Zooming in on the world through a lens

Katie Simons, Staff Writer

Introduction to Media Arts has started a new class project: making documentaries. This may sound like a hefty assignment, and Media Arts teacher Jerry Hirniak does have high expectations for his students, but students such as junior Jasmine Hu are up for the challenge.

“I decided to make my documentary about Chinese food. I’ve already interviewed six people about [my topic], and I’ve filmed their reactions to eating different kinds of Chinese candies,” Jasmine explained.

Media Arts students have been given approximately six to seven weeks to complete the film, which is expected to be about five minutes long. Students are required to get their filming done outside of school, as Mr. Hirniak wants students to “engage in their communities” and to “understand [that] their lives are rich and deep and can be incredible subjects.” Mr. Hirniak wants students to be able to self-edit their clips and evaluate their peers’ films as well.

“Peer  critique is  foundational,” Mr. Hirniak said. “It is a way of developing a vocabulary and [film] grammar-structural elements to gauge a reaction. Without speaking about [their work], students do not learn the lesson.” Mr. Hirniak also sees peer review as an essential part of the assignment because it allows students to recognize and utilize their own strengths as well as incorporate others’ suggestions for their film.

“Every individual has a distinct skill set. I want students to understand their particular skill sets – none is better or worse than another – and for students to then use [the skills] they have,” he continued.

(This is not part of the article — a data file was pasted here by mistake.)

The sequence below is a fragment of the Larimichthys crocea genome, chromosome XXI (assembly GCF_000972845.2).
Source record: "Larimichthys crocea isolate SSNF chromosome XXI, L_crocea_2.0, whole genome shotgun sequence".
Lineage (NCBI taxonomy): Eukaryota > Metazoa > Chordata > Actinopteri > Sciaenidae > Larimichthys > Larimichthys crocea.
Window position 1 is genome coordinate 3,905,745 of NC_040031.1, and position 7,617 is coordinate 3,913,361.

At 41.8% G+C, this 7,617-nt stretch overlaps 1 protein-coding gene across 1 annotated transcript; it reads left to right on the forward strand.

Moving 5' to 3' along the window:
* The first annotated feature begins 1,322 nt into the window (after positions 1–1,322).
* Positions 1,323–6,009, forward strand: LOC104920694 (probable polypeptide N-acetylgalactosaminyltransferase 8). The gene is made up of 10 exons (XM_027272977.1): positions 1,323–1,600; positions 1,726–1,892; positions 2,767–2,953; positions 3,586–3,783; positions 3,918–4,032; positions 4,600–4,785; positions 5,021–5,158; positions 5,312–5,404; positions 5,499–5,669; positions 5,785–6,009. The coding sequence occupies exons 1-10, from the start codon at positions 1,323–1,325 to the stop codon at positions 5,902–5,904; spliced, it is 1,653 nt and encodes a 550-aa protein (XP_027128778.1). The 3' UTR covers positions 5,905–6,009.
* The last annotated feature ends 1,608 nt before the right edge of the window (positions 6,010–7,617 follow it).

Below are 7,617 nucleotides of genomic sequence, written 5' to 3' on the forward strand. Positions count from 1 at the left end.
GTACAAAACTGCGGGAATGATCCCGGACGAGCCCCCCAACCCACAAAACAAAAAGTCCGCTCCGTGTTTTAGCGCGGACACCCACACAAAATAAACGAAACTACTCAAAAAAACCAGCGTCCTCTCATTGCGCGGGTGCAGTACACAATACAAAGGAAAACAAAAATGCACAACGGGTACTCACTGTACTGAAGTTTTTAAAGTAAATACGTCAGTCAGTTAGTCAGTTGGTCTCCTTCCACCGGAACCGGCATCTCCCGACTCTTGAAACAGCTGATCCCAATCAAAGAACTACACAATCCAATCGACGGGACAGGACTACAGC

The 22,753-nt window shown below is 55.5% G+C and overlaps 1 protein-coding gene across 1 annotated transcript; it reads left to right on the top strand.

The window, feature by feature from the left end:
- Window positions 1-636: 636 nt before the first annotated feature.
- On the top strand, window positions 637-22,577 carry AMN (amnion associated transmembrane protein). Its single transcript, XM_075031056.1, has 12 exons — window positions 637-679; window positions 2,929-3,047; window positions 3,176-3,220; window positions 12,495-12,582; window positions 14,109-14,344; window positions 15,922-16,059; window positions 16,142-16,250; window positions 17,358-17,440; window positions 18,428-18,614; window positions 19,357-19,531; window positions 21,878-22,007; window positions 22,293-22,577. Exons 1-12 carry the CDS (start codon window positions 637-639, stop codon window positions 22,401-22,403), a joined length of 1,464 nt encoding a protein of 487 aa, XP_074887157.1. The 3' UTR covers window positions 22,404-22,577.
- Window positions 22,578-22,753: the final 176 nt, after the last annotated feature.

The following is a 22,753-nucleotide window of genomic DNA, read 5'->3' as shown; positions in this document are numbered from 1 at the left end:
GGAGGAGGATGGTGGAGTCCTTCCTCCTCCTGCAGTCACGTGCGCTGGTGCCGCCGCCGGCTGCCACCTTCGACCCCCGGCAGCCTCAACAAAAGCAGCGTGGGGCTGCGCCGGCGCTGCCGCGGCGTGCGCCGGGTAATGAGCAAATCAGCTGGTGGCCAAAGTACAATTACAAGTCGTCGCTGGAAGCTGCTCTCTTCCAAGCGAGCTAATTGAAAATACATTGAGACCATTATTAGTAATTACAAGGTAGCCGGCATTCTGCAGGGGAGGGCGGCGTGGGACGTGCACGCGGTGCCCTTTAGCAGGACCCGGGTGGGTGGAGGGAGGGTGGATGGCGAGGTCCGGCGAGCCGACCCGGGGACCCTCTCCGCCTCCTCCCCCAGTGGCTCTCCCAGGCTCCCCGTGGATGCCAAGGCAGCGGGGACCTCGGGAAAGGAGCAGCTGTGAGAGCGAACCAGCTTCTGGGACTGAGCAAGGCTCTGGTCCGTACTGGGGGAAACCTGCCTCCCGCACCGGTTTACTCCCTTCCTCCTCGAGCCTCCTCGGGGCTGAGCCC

Moreover, Mr. Hirniak hopes that students will view their documentaries as writing— creating film requires management of the sequence of their ideas, creating conclusions, making revisions, and producing drafts. “When you’re watching movie images and sounds, you’re inside a story … you enter into a world which is really complex, and nothing else does it in the same way,” he remarked.

However, despite the fact that technology like cameras has become common in everyday life, it can be stigmatized, as people worry that it will replace literature. Mr. Hirniak specifically addressed this issue:

“An image is infinitely loaded,” he explained. “The fact that we enter into spaces that images create, and can put an audio track over an image … radically transforms it and leads you to complicated places. When you are watching movie images and sounds, you are inside a story, and you enter into a world which is really, really complex, and [literature] just does it in a different way.”

Junior Michelle Lan has gained valuable knowledge and insight into the world of Media Arts through working on her documentary.

“I think [Introduction to Media Arts] is a really good class … especially since a lot of other schools only teach fine or traditional arts. I think media arts is forgotten sometimes. At PDS, it is well-funded. [Media arts] is given as much value as other arts,  and Mr. Hirniak is very passionate about his teaching,” she gushed.“With the class, I really learned the basics of media arts. I discovered how to use film both as a tool and an art.”